.GetAll(Of EntityWithIncrementalGuid)() _
    .OrderBy(Function(x) x.ID).ToList()
 For i As Integer = 0 To result.Count - 1
 Next i
End Using

Understanding the Sequential GUIDs Generation Algorithm

Telerik Data Access uses internally the IncrementalGuidKeyGenerator class for sequential GUIDs generation. The voa_keygen table, which is also used by the HighLow key generator mechanism, is used as a repository to store the most recent Guid value. Telerik Data Access generates RFC 4122 complaint Guid values.

When an application connects to a database for the first time, Telerik Data Access initializes various internal metadata structures including the key generator table. If an incremental Guid has never been requested for the database, Telerik Data Access uses the Guid.NewGuid() method from .NET to obtain a random Guid value that is used as the start value.

Certain bytes (out of 16 bytes) that make up a Guid are used to store the version and variant of the Guid. Telerik Data Access sets the Guid version to its own Telerik Data Access version, thus preventing clashes with other Guid algorithms (random, sequential).

Every backend has its own way of sorting a Guid value so a Guid value that is considered to be greater than another Guid in MS SqlServer is treated as lesser in MySql. Keeping this in mind, the most significant byte of the start Guid is set to "0xff", i.e. to the highest possible byte value. This ensures that all incremental Guids generated by Telerik Data Access are inserted on the higher side of an index, if an index exists on the corresponding column. The resulting Guid (128 bits) is stored in the key generator table as 4 integer values.

The next time an incremental Guid is requested, Telerik Data Access reads these 4 integer values from the key generator table to reconstruct the Guid value. Based on the selected backend’s Guid sorting algorithm (each backend sorts Guid values in a defined way), the appropriate bytes within the Guid are incremented. The resulting Guid is then written back to the key generator table as 4 integers.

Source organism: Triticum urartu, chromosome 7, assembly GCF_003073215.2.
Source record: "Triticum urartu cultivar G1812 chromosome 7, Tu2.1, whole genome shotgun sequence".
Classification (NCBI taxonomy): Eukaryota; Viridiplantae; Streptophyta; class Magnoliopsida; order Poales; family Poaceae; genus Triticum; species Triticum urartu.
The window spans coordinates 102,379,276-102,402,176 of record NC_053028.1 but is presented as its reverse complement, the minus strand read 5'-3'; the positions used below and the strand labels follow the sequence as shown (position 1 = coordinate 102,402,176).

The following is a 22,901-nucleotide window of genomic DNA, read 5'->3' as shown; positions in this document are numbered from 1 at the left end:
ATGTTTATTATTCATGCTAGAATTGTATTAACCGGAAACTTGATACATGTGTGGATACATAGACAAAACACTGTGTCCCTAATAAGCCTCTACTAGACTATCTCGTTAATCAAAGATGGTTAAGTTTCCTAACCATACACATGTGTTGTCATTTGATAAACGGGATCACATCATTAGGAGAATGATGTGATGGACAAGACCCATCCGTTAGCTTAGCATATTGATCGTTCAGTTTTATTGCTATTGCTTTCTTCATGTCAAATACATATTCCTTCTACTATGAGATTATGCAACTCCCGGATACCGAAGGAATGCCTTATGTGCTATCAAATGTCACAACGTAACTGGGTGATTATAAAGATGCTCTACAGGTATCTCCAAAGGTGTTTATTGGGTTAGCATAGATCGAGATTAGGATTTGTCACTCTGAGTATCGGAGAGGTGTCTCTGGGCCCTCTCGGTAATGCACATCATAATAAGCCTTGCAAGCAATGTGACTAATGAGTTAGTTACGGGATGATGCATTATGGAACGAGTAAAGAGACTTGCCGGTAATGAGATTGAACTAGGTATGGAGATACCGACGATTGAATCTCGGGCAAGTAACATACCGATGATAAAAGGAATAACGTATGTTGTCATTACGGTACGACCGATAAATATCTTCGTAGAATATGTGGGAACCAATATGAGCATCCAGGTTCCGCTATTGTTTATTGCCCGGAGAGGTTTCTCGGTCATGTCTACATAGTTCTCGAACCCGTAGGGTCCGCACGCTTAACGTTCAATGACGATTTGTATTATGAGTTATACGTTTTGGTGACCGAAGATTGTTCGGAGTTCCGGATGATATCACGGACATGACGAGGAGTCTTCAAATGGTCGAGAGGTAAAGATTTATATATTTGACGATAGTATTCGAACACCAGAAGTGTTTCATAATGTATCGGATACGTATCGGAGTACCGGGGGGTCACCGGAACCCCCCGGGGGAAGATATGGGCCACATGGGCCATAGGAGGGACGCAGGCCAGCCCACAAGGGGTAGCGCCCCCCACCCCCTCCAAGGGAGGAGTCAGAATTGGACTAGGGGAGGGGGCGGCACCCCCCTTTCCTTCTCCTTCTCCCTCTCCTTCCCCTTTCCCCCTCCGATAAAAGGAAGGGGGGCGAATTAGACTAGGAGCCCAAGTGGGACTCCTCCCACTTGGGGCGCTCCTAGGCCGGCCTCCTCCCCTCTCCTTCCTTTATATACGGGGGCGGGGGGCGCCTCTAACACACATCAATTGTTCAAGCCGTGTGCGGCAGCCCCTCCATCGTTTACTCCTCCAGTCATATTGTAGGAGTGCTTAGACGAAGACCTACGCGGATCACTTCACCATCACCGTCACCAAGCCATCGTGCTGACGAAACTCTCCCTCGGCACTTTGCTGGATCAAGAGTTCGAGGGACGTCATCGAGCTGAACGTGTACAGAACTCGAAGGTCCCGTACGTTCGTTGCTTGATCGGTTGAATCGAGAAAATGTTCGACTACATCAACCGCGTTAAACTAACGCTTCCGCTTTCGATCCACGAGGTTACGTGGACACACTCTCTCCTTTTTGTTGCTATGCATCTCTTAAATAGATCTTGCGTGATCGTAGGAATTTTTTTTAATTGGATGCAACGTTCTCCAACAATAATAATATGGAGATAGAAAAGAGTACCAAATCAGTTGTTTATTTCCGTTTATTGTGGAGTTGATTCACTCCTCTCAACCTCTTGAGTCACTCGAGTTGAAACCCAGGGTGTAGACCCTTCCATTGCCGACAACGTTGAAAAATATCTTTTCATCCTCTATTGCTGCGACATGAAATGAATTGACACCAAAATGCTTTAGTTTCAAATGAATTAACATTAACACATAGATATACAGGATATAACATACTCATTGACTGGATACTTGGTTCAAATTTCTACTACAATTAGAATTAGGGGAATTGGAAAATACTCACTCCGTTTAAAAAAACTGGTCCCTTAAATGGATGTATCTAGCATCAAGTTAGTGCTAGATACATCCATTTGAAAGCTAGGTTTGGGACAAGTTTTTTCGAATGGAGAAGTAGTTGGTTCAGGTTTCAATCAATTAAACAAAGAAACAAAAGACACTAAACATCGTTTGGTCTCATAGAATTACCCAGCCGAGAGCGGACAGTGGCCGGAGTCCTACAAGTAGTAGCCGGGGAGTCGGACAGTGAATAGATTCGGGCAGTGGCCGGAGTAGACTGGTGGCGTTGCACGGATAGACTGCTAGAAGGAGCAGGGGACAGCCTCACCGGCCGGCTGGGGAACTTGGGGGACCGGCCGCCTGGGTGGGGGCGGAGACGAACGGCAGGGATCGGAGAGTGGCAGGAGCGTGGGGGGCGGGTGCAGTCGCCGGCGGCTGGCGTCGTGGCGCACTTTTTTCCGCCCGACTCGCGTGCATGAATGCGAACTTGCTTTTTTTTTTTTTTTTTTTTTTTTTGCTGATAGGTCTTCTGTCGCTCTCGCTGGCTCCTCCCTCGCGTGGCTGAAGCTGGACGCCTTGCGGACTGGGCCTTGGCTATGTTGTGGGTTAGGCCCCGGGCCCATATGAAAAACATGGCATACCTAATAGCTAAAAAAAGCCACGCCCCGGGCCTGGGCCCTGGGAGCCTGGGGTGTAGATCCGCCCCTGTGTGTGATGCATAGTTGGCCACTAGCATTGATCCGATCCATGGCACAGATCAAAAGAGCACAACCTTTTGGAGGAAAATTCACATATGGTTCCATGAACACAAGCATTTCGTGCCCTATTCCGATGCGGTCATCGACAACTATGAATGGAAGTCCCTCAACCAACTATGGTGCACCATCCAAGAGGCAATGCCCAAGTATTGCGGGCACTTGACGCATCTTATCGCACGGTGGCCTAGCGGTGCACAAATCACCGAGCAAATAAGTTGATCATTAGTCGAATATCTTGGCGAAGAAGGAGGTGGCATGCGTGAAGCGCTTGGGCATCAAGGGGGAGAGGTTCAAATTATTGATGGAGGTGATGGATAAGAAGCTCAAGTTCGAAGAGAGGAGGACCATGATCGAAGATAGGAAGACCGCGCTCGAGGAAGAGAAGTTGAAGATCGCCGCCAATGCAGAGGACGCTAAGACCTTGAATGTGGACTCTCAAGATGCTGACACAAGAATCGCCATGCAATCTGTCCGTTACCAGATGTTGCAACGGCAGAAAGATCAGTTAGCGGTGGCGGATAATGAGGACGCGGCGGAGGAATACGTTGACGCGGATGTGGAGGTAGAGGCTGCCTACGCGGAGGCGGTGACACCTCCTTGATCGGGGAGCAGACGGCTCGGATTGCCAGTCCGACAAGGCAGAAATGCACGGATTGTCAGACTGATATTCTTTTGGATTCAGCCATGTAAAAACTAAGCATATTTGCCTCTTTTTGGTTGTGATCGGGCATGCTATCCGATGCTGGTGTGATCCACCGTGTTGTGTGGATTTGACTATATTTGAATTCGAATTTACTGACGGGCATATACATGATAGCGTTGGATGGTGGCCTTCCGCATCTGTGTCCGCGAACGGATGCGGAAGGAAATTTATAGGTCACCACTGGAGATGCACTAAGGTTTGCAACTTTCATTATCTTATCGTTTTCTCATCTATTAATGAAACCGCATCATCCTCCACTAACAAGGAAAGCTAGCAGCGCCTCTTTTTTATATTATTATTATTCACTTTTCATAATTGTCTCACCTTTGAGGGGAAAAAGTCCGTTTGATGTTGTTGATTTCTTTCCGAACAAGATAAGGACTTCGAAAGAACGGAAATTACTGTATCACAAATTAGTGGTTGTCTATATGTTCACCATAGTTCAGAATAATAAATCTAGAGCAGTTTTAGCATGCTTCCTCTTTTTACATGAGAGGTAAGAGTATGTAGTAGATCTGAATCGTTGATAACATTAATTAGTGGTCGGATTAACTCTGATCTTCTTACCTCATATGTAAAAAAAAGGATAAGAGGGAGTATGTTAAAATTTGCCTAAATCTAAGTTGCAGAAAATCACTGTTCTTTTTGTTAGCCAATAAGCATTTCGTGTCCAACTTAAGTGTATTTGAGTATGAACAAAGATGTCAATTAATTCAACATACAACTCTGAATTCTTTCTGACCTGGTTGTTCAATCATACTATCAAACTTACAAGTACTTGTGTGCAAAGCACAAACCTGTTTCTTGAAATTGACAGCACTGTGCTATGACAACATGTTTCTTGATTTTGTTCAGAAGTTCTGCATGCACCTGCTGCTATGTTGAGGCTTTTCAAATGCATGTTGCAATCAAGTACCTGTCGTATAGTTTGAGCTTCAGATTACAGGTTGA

Telerik Data Access always reserves a minimum of 10 incremental Guid values and writes the resulting value to the key generator table. This is done to avoid accessing the key generator table for every request. In case the user requests more than the remaining reserved values, the requested values are obtained by incrementing the Guid stored in the key generator table. For example, if the IncrementalGuid key generator has 4 values remaining before it needs to access the key generator table and the user requests for 20 incremental Guids, these 4 values are discarded and a Guid value is constructed out of the 4 integer values from key generator table. The 20 Guids are incremented from this Guid onwards. This ensures that the multiple Guid values returned by the context are always incremental without any "holes".

Incremental Guid Range

Consider a model where some of the domain classes are using client-side sequential Guids. At some point, the application has to be deployed and/or needs to have its data synchronized. In this case there is a process of data transfer between two or more database instances.

Once the data is copied between these instances, new data can be added in them and it should be possible to easy synchronize these changes again later on. The problem is that the sequential Guid key generator will generate similar Guid values in these databases. Telerik Data Access allows you to avoid these issues by providing you with an API that can change the used number range for new Guid values per database. The number range uses one byte in the sequential Guid so that clashes are avoided. Additionally, a Guid with a higher number range is also a higher Guid from the server perspective. The number range of a database can be changed at any time. It is possible to compare the number ranges of two databases. To achieve this goal, Telerik Data Access offers two methods that are accessible through the KeyGenerators object exposed by the OpenAccessContext:

  • GetIncrementalGuidRange - retrieves the range of the last generated incremental Guid value.
  • SetIncrementalGuidRange(byte range) - sets the range of the next generated incremental Guid value.

Resetting Incremental GUIDs

Consider a model where some of the domain classes are using client-side sequential Guids. At some point, the application has to be deployed and/or needs to have its data synchronized. This can lead to Guid collision or you may want to reset the currently used Guid, which is stored in the database. To achieve this goal, Telerik Data Access offers the ResetIncrementalGuid method that is accessible through the KeyGenerators object exposed by the OpenAccessContext. The ResetIncrementalGuid method will reset the current unique identifier to a random value.